Omega-3 Fatty Acids During Pregnancy May Cut Risk of Baby’s Asthma
The supplement, derived from fish oil, could also reduce risk of lower respiratory tract infections in children.
Cases of childhood asthma or respiratory conditions are on the rise, given how polluted our cities are. But holler new moms, there’s good news still!
A recent study published in the New England Journal of Medicine finds that consuming certain kinds of omega-3 fatty acids during pregnancy could slash the risk of childhood asthma by a third.
The study finds that pregnant women who were prescribed 2.4 grams of omega-3 fatty acid supplements during their third trimester reduced the baby’s risk of asthma by 31 percent.
The supplement, derived from fish oil, also reportedly reduced the risk of lower respiratory tract infections in children.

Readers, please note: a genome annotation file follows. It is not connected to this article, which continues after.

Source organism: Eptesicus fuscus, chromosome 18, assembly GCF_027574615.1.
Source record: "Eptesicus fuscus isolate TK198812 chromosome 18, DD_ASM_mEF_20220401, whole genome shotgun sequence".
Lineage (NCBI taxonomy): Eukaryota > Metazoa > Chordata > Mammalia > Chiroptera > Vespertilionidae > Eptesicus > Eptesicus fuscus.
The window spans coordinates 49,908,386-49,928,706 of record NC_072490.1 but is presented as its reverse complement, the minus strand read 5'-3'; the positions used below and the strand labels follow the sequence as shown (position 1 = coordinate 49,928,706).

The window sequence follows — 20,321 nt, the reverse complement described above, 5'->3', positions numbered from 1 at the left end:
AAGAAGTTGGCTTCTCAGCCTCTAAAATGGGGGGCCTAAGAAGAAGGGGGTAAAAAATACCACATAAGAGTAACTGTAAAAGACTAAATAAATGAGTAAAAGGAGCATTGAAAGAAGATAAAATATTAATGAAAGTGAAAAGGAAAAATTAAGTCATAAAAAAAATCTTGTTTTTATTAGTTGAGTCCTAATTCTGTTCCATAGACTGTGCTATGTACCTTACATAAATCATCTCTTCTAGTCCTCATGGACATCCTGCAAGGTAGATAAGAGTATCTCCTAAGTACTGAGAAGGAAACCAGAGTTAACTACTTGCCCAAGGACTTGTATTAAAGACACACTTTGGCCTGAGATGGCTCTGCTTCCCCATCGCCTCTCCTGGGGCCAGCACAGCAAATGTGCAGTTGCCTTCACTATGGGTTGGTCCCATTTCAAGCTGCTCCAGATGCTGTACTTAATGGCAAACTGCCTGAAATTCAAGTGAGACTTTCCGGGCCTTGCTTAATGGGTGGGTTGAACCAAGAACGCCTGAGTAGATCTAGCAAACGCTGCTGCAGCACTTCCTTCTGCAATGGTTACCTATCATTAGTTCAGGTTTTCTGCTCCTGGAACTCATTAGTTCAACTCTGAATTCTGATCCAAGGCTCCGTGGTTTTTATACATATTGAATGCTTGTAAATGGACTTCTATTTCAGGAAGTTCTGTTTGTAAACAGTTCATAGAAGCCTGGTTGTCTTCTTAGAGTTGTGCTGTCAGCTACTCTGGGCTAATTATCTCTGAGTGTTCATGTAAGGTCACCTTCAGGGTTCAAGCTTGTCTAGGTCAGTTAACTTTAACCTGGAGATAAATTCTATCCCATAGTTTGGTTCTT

Link Between Carbs, Red Meat and Childhood Asthma
The researchers suspect that people who indulge in a carbohydrate and red meat-heavy diet are deficient in omega-3, which could in turn cause the respiratory condition.
The study found that the experiment was most successful with women who began the trial with low levels of omega-3 fatty acids. The relative risk of their children developing asthma was reduced by 54 percent, the journal said.
At around six months of pregnancy and a week after the birth, blood samples of 695 Danish women were tested. The health of each of the children was monitored till the age of five, usually when asthma symptoms are clinically established.
(With inputs from ANI, Scroll)
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